Honeyland transcends language and location
A Macedonian beekeeper’s ordinary, mythical life
Honeyland (directed by Tamara Kotevska and Ljubomir Stefanov) is a documentary film that follows the life of a beekeeper, Hatidze Muratova, who lives with her elderly mother in an otherwise abandoned village in rural Macedonia. Nominated for Oscars for both best documentary feature and best foreign film, it is a visual masterpiece, introducing its viewers to an incredible, particular life and transforming that life, through its visual medium, into a myth of our moment.
When we meet Hatidze, she seems like a figure out of time. She dresses in peasant skirts and well-worn scarves. The small house she shares with her elderly mother is earth-lined and lacks running water, electricity, and indoor plumbing. She spends her days crossing a magnificent natural landscape—her body the only human figure in sight—to tend her wild beehives, which are nestled in high mountain crags or in stone ruins from the region’s Greek and Roman past.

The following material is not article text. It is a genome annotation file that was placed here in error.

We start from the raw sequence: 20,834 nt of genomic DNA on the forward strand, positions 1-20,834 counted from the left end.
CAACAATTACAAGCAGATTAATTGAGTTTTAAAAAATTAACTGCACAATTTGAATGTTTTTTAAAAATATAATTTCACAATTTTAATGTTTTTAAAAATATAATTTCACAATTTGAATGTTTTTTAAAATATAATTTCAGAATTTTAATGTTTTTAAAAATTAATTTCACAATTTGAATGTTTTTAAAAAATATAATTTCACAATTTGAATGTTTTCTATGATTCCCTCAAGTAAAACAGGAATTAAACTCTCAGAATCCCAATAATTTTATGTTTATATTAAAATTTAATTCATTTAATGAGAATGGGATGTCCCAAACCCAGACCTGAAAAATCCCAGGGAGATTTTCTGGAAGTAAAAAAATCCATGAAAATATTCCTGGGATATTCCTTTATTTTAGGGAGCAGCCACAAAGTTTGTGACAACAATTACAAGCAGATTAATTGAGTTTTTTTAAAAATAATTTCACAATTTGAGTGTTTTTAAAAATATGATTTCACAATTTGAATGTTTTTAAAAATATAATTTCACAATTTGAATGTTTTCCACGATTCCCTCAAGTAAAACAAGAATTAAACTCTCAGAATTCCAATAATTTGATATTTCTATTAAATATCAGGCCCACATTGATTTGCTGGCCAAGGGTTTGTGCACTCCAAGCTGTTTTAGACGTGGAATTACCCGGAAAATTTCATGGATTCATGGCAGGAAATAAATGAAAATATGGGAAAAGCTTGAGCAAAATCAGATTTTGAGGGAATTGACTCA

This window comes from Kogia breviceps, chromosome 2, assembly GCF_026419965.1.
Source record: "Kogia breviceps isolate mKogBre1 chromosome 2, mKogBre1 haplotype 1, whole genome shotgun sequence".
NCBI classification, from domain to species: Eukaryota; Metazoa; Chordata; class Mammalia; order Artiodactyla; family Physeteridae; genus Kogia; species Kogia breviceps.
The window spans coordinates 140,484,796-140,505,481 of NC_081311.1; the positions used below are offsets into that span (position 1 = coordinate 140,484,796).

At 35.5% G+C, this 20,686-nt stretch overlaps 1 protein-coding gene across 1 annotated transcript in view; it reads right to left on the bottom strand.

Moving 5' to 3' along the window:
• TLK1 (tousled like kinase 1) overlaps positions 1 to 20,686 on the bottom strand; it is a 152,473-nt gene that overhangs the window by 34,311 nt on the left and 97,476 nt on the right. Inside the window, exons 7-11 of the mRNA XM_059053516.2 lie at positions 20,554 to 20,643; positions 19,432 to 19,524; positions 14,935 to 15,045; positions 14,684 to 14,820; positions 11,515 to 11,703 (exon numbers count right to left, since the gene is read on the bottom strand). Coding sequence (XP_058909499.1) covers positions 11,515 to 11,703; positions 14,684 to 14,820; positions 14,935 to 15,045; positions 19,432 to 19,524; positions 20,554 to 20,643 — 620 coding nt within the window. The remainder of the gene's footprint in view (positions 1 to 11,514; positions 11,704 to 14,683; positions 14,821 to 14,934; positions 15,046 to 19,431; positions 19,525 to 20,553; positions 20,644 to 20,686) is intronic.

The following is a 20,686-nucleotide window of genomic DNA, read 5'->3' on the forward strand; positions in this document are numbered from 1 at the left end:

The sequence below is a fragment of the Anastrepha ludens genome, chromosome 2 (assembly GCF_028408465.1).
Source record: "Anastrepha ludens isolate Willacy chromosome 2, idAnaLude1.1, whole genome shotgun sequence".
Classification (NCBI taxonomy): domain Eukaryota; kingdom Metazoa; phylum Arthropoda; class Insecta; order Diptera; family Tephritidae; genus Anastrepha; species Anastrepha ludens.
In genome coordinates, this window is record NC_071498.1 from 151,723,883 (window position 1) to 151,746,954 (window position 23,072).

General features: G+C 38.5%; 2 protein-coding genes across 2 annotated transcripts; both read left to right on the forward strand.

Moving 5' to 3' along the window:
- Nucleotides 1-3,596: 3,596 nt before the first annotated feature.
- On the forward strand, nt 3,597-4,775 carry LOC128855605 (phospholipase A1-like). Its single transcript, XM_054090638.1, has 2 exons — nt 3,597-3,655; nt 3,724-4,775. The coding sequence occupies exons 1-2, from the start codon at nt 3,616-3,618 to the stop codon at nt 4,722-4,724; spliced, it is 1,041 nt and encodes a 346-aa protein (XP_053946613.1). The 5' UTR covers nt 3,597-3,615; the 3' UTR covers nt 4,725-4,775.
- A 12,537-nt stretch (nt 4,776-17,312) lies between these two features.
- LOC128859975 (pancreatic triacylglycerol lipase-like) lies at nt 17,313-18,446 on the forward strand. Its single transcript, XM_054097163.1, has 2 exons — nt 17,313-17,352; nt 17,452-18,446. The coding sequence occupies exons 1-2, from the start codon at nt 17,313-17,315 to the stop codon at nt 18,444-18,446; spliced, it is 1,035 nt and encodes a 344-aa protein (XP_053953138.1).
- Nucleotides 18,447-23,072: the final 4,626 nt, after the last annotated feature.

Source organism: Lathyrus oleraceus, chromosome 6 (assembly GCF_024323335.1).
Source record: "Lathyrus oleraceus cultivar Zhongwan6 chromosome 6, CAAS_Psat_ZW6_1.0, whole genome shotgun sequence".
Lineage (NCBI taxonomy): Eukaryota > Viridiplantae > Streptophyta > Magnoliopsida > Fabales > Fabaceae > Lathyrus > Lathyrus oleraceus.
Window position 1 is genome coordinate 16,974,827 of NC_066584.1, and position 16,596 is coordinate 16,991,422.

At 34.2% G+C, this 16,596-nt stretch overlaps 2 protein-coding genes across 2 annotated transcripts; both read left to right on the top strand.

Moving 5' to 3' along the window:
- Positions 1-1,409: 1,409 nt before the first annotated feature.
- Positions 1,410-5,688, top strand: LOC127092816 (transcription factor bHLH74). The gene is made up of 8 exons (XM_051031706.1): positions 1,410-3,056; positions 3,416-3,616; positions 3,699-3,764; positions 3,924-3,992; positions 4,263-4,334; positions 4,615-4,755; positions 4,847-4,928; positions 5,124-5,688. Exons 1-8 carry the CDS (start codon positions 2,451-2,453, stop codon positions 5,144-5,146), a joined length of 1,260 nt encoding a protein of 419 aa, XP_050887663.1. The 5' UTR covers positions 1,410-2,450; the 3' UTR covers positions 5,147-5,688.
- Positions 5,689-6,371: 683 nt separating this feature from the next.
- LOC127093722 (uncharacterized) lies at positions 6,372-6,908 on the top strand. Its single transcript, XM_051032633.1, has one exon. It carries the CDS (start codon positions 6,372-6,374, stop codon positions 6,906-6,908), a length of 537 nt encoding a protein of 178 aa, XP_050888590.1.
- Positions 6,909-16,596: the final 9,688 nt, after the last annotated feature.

She is not, of course, actually out of time but an anomaly in a recognizable wider modern world. Her location in that world is slowly revealed as airplanes crisscross the sky above her and when she takes a bus to a much larger city to sell her honey in open-air markets. She haggles and jokes with the vendors, discussing the importance of cross-cultural understanding among Bosnians, Albanians, and Turks (she’s the latter). These are hints of the geopolitical realities of the region that no doubt contributed to the emptying of her village, but they are never discussed. She buys bananas, a tangible reminder of the forces of globalization that link her honey to a system of worldwide exchange, and hair dye, which she scrutinizes for exactly the right shade of chestnut brown.